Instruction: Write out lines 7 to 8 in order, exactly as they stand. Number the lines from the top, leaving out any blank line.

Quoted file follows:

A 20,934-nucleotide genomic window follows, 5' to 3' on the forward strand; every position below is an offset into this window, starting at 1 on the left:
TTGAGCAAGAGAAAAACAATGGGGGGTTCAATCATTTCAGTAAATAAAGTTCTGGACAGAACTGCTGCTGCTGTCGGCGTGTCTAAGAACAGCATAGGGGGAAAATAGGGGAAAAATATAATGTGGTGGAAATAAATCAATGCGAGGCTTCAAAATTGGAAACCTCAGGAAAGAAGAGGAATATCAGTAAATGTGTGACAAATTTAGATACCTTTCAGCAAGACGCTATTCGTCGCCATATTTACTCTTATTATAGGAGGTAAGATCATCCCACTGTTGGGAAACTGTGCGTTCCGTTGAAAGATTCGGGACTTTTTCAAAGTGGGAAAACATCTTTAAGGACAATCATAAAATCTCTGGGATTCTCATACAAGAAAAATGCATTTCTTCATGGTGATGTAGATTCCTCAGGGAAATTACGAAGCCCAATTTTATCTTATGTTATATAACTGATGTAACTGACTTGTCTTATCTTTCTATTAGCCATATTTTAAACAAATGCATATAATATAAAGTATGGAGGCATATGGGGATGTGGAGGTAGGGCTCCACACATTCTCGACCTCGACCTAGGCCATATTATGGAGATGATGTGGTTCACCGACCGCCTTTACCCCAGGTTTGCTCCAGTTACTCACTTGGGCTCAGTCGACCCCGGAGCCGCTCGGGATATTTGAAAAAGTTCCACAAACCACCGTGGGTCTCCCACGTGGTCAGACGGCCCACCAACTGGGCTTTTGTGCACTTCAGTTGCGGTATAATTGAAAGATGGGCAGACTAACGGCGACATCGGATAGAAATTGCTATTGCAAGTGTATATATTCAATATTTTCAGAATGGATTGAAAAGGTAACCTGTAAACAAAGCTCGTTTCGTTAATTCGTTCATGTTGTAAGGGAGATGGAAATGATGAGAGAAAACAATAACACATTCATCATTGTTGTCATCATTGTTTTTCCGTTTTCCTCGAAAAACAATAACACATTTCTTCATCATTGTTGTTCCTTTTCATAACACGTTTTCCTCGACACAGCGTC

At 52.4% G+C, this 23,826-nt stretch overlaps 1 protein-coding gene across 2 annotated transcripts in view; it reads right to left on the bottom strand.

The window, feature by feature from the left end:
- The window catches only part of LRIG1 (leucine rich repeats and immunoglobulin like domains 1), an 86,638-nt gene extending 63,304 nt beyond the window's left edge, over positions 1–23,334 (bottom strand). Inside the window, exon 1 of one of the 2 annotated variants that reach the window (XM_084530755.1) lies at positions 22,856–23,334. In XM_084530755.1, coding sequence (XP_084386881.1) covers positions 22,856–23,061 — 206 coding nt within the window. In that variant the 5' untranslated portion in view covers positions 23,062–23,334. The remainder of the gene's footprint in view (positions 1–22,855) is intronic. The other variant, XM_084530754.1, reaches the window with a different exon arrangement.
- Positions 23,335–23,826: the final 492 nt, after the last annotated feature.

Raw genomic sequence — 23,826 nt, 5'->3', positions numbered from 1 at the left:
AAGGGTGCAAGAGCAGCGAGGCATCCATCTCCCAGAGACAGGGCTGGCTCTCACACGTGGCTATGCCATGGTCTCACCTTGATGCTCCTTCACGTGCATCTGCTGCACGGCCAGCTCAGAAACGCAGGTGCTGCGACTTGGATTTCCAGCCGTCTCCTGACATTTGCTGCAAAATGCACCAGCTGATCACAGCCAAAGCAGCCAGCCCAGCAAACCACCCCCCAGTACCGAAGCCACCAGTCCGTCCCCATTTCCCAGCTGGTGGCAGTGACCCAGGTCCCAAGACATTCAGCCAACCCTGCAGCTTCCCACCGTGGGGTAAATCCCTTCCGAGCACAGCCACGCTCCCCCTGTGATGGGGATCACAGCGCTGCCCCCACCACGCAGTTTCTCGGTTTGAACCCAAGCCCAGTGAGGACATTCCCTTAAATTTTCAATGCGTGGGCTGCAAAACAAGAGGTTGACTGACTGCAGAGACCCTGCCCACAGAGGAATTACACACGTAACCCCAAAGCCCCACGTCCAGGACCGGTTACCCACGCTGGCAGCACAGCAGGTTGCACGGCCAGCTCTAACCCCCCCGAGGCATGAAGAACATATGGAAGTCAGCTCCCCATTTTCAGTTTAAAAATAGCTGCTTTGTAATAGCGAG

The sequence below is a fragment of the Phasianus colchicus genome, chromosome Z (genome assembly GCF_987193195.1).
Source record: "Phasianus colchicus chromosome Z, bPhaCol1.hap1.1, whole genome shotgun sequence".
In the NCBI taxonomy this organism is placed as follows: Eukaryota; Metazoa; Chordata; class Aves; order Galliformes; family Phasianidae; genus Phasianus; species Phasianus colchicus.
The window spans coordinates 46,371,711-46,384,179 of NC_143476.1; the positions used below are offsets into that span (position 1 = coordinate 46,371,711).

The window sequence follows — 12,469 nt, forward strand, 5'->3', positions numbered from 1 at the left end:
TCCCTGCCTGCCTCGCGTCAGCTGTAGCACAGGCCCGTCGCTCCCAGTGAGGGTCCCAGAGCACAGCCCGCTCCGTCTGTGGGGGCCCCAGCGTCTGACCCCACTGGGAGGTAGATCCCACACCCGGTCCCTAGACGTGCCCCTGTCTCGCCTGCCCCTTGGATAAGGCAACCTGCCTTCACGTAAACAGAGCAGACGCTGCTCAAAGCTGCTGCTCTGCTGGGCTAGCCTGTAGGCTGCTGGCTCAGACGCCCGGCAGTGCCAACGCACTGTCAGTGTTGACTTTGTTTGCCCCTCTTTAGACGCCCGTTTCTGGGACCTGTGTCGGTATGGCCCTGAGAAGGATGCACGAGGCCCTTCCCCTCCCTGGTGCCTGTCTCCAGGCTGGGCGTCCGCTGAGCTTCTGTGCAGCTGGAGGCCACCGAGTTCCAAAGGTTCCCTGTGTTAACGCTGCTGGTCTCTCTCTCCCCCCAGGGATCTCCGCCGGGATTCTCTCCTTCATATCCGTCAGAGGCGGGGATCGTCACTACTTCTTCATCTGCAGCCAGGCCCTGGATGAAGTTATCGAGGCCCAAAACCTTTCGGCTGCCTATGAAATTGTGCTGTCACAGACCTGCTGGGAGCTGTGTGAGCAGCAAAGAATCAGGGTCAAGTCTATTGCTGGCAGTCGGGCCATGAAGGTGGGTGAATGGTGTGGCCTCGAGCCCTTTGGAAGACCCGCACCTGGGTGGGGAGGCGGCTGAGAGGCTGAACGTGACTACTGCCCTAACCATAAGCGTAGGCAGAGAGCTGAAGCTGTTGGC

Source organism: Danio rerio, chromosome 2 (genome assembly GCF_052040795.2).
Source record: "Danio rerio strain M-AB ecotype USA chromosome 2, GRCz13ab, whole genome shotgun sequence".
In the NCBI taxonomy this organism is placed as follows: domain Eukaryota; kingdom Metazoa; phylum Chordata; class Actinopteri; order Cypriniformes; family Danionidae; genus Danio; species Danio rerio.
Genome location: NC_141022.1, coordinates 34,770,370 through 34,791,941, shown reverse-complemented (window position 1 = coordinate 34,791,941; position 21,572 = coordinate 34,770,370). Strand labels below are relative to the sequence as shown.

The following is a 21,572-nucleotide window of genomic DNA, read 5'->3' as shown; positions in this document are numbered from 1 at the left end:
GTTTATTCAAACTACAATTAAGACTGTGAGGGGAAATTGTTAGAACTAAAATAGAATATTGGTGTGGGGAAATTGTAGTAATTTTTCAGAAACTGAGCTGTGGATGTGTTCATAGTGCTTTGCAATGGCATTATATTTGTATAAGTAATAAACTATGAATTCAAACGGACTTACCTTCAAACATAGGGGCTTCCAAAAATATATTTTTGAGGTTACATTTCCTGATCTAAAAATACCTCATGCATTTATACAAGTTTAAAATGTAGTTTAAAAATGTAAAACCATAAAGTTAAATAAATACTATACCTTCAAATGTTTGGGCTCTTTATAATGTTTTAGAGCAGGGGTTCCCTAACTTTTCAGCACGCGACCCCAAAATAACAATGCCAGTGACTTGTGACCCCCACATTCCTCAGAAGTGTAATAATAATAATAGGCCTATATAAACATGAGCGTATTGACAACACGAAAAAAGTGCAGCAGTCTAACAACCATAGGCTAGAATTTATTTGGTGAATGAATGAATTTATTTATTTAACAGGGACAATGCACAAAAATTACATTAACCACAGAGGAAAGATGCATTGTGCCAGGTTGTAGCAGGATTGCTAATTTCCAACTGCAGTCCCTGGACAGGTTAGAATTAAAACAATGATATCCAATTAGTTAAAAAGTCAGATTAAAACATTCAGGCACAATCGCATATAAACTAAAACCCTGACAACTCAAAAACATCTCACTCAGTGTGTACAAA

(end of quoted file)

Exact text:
Raw genomic sequence — 23,826 nt, 5'->3', positions numbered from 1 at the left:
AAGGGTGCAAGAGCAGCGAGGCATCCATCTCCCAGAGACAGGGCTGGCTCTCACACGTGGCTATGCCATGGTCTCACCTTGATGCTCCTTCACGTGCATCTGCTGCACGGCCAGCTCAGAAACGCAGGTGCTGCGACTTGGATTTCCAGCCGTCTCCTGACATTTGCTGCAAAATGCACCAGCTGATCACAGCCAAAGCAGCCAGCCCAGCAAACCACCCCCCAGTACCGAAGCCACCAGTCCGTCCCCATTTCCCAGCTGGTGGCAGTGACCCAGGTCCCAAGACATTCAGCCAACCCTGCAGCTTCCCACCGTGGGGTAAATCCCTTCCGAGCACAGCCACGCTCCCCCTGTGATGGGGATCACAGCGCTGCCCCCACCACGCAGTTTCTCGGTTTGAACCCAAGCCCAGTGAGGACATTCCCTTAAATTTTCAATGCGTGGGCTGCAAAACAAGAGGTTGACTGACTGCAGAGACCCTGCCCACAGAGGAATTACACACGTAACCCCAAAGCCCCACGTCCAGGACCGGTTACCCACGCTGGCAGCACAGCAGGTTGCACGGCCAGCTCTAACCCCCCCGAGGCATGAAGAACATATGGAAGTCAGCTCCCCATTTTCAGTTTAAAAATAGCTGCTTTGTAATAGCGAG